If you are an entrepreneur who is planning to launch a startup business, you will probably choose the limited liability company (LLC) as your business entity. Aside from it, it gives you liability protection when unwanted circumstances, such as a lawsuit filed against your business, it has also pass-through taxation that allows you to pay business profits on your personal tax return forms.
Now, you might be thinking if your business qualifies for LLC. Tracing the roots of the LLC’s attributes from its advantages, structure, and risks, business experts say that an LLC is a synthesis of three types of businesses. They are typically the ones that qualify for an LLC. Dive in to know them all:
Partnered-type businesses are qualified for being an LLC. These types include General and Limited Partnerships. General Partnerships promote the equal distribution of business profits and operations management to the owners. Limited partnerships, on the other hand, uphold different roles of the members from which one partner operates the business while the other serves as a silent investor. Most partnerships used to dissolve their initial structure and carry all the assets and liabilities into the newly-established LLC.
- Sole Proprietorship
The second type would be an individually-owned business entity wherein just one owner is responsible to run his or her business. The sole proprietorship has a single embodiment for the personal and business responsibilities, keeping a more vulnerable relationship to liabilities. Little do we know that this business type commonly shifts to an LLC by just applying for Articles Of Organization in the state, along with the necessary documents and state filing fee. The state of Wisconsin, for instance, has a 130-dollar WI LLC cost for filing Articles of Organization.
This is the last type of business that qualifies as LLC. Corporations are treated as the entity separated from their owners, which is what we call shareholders. Its business structure has a board that oversees the company’s mission, goals, and strategic direction. Buy and sell property, buy and sell a stock, and party to a lawsuit enumerating the capabilities of a corporation as it stands as its own entity. The LLC adopts the liability protection this type of business has.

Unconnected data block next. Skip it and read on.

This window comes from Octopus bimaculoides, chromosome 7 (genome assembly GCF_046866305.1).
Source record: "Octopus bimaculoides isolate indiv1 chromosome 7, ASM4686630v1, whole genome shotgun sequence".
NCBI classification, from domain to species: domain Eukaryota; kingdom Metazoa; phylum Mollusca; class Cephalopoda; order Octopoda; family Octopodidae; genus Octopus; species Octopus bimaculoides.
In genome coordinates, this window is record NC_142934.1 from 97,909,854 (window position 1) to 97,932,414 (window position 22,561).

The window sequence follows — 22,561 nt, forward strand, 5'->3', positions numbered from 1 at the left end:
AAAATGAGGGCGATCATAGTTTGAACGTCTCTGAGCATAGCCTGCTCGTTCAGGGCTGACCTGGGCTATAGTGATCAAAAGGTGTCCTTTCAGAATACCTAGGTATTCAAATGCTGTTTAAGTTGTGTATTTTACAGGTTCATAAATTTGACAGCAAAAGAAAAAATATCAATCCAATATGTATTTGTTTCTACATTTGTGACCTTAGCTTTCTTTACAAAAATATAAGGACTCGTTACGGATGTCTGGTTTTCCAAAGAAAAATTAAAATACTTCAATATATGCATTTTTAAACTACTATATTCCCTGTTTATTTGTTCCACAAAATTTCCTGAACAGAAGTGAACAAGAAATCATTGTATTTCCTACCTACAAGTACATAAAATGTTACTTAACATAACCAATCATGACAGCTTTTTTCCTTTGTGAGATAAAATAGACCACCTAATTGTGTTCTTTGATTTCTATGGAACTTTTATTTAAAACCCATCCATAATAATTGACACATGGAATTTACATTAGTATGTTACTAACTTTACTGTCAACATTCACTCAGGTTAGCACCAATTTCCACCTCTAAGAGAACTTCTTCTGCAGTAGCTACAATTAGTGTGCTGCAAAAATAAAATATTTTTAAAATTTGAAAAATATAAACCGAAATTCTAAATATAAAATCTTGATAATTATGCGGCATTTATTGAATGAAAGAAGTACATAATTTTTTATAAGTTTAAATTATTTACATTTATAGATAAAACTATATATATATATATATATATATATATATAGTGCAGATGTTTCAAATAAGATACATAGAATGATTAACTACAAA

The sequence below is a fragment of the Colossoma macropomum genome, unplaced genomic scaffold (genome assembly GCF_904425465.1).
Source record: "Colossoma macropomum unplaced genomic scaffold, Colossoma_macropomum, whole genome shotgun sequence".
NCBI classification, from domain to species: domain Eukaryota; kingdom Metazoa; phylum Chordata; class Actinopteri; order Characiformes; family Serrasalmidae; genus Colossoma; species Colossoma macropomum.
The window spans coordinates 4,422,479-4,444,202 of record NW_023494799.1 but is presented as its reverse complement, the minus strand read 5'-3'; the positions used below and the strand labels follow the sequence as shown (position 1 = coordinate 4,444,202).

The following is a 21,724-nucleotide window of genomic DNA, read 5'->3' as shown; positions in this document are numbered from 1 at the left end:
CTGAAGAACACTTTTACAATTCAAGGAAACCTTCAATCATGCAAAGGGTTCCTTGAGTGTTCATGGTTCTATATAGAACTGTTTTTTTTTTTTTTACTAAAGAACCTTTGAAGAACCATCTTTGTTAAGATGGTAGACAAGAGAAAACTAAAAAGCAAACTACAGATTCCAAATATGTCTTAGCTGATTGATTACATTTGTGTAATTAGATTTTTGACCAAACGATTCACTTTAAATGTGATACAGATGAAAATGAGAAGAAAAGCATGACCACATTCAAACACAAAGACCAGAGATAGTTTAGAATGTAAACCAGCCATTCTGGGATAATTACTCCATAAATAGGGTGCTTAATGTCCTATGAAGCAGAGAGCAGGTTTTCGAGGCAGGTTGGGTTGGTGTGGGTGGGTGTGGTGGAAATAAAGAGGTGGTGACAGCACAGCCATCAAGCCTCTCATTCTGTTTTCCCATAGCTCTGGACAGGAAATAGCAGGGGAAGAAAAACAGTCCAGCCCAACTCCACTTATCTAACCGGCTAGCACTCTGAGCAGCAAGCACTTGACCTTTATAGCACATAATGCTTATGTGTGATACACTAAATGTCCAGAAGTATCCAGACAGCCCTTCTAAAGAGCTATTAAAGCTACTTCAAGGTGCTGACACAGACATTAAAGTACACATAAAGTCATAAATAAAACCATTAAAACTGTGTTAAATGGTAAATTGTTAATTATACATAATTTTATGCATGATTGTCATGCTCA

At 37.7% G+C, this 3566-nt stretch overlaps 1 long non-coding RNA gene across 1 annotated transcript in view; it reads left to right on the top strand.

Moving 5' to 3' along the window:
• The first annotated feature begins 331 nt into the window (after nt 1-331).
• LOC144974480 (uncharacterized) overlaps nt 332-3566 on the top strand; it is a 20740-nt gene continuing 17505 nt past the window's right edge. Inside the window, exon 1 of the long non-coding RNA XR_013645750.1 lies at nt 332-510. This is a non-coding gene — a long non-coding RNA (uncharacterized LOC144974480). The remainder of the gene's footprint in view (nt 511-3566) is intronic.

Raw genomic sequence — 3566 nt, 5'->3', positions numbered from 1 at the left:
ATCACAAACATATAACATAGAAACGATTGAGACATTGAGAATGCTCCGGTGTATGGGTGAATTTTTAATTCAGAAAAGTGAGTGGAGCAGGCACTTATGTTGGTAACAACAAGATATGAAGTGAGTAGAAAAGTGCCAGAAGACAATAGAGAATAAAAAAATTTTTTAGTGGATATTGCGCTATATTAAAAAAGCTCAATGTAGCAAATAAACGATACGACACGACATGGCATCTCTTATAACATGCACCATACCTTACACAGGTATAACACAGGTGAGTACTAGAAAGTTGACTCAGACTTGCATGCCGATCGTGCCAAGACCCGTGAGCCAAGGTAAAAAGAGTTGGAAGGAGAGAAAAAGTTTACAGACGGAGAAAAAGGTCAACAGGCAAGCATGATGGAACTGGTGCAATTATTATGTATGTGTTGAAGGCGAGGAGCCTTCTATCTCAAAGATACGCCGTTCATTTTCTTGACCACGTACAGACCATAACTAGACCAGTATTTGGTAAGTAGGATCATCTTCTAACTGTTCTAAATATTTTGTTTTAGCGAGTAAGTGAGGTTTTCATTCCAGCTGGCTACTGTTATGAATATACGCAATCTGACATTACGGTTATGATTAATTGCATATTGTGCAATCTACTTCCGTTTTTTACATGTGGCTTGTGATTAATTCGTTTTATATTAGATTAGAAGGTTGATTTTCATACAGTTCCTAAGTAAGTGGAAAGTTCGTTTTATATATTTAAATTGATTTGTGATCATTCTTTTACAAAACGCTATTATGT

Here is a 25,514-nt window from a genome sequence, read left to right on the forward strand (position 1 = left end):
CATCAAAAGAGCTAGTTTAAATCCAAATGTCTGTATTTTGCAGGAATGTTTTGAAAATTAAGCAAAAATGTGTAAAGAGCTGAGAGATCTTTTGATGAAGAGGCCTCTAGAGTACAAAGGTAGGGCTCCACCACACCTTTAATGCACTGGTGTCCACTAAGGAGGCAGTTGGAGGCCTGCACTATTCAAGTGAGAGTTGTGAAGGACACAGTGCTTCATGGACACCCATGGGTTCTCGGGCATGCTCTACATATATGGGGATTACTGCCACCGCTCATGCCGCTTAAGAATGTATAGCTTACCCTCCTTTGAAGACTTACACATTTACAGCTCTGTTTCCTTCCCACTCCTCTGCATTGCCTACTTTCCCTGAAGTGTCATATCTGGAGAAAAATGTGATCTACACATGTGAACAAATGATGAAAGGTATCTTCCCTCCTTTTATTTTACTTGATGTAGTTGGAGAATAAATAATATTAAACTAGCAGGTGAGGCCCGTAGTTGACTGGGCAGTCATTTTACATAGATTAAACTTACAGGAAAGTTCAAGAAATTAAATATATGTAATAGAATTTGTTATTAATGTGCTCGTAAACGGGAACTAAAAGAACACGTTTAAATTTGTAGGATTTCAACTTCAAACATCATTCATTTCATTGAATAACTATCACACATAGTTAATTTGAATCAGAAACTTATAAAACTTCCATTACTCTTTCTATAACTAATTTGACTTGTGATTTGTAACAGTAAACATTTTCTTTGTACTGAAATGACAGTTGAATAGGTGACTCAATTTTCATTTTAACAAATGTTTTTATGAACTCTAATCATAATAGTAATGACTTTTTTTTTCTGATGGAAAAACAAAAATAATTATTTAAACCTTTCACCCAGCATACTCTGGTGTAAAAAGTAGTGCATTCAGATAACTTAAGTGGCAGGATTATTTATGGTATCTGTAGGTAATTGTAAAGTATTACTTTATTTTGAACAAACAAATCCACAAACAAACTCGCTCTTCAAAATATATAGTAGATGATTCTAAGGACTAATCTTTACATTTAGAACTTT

Choosing LLC could be a huge responsibility as a legally-recognized business. These are the factors to consider when shifting to an LLC:
As a legally-acclaimed business entity, LLC requirements vary from one state to another. It includes the documents and forms to be filed or even the limit of the number of members.
- Long-term Goals
Despite the advantages of an LLC as a business structure, the owner must first determine what are the business’ goals in the future. For instance, if an owner wants to sell stock to the masses soon, it is better to form a corporation instead to attain preferred shares.
Having an LLC would provide you a more flexible management structure for having that board that oversees the business’ daily operations. However, it may also add confusion for you from the LLC’s more complex structure due to its broad system.
Choosing LLC is indeed a great idea to consider as a business entity and structure. But you need to research this entity thoroughly before deciding to move your business venture to an LLC to avoid any headaches along the way.